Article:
Nostalgia shapes and potentiates the future

Constantine Sedikides, Tim Wildschut, Elena Stephan

Research output: Chapter in Book/Report/Conference proceedingChapterpeer-review

Abstract

Nostalgia is “a sentimental longing or wistful affection for the past” (Pearsall, 1998, p. 1266). This dictionary definition aligns well with lay conceptions (i.e., prototype analysis; cf. Rosch, 1978). Laypeople (Hepper, Ritchie, Sedikides, & Wildschut, 2012) across 18 cultures (Hepper et al., 2014) think of the construct “nostalgia” as encompassing fond, rose-colored, and personally important (i.e., self-defining) memories of one’s childhood or relationships, but also as encompassing pining and wishing for momentary returns to the past. They think of it, then, as a bittersweet (albeit more positive than negative) emotion that is relevant to the self and close others. Both content analyses of nostalgic narratives (Abeyta, Routledge, Roylance, Wildschut, & Sedikides, 2015; Holak & Havlena, 1998; Wildschut, Sedikides, Arndt, & Routledge, 2006, Studies 1-2) and in vivo manipulations of nostalgia (Baldwin, Biernat, & Landau, 2015; Wildschut et al., 2006, Studies 5-7; Stephan, Sedikides, & Wildschut, 2012) have corroborated these properties of the emotion.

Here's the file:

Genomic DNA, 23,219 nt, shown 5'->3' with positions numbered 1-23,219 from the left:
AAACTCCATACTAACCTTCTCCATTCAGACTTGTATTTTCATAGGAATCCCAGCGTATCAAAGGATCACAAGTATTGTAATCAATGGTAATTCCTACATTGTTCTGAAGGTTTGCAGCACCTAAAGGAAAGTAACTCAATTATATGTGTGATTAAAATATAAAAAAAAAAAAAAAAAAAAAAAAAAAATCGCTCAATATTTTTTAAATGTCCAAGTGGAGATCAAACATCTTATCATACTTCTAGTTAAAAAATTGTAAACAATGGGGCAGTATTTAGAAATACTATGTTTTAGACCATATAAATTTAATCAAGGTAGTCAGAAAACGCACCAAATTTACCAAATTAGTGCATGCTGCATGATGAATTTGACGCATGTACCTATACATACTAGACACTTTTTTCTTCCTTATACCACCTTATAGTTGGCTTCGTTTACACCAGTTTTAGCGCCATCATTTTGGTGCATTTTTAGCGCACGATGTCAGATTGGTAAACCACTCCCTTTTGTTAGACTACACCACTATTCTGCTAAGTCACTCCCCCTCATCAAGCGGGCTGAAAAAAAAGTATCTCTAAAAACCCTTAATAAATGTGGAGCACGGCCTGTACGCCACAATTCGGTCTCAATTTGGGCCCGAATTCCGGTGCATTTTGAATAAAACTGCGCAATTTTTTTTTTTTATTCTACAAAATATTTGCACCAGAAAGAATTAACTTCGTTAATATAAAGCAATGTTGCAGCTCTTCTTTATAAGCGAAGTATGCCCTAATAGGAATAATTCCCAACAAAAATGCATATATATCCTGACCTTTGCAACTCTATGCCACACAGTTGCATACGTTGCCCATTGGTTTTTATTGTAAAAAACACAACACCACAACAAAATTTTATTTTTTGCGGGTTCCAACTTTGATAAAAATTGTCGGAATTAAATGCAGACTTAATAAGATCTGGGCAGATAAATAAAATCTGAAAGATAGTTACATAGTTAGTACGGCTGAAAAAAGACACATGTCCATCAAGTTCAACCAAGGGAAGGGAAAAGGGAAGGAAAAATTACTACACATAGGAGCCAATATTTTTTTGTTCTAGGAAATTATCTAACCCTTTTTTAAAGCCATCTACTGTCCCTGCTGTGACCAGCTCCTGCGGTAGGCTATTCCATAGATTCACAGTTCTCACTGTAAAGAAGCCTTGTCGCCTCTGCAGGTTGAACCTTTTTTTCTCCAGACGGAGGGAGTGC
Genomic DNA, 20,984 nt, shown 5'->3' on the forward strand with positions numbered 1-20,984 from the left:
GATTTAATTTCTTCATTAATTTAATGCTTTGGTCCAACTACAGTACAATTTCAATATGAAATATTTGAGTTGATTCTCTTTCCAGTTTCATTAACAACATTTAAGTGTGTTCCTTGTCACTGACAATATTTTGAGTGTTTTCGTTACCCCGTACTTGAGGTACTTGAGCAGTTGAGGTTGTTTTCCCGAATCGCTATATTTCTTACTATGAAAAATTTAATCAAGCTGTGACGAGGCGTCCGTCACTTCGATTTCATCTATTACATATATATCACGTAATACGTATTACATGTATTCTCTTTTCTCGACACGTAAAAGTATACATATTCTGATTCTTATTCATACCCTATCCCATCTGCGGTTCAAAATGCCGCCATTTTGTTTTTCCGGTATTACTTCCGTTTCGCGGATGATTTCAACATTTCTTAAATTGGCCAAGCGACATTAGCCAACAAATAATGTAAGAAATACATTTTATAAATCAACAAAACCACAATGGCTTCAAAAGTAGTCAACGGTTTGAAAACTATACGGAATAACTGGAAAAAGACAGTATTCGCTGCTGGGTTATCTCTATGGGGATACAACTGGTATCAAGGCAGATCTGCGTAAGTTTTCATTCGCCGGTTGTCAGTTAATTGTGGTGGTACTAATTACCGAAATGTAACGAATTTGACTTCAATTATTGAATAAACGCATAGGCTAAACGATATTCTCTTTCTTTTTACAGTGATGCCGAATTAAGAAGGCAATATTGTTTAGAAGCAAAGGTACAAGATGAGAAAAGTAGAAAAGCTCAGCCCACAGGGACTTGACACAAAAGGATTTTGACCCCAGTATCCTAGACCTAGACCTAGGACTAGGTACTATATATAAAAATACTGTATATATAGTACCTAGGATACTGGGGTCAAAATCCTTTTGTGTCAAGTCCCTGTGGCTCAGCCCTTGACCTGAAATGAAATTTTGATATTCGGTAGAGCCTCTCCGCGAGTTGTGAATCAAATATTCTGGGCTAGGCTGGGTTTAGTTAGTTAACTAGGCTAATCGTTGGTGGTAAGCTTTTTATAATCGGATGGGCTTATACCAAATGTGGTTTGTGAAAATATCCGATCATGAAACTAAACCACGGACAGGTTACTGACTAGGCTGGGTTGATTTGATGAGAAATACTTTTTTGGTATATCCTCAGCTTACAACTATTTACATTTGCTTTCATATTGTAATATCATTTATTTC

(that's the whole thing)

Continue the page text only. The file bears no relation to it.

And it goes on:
Original languageEnglish
Title of host publicationThe Social Psychology of Living Well
Pages181-199
Number of pages19
ISBN (Electronic)9781351189705
DOIs
StatePublished - 1 Jan 2018

All Science Journal Classification (ASJC) codes

  • Psychology(all)

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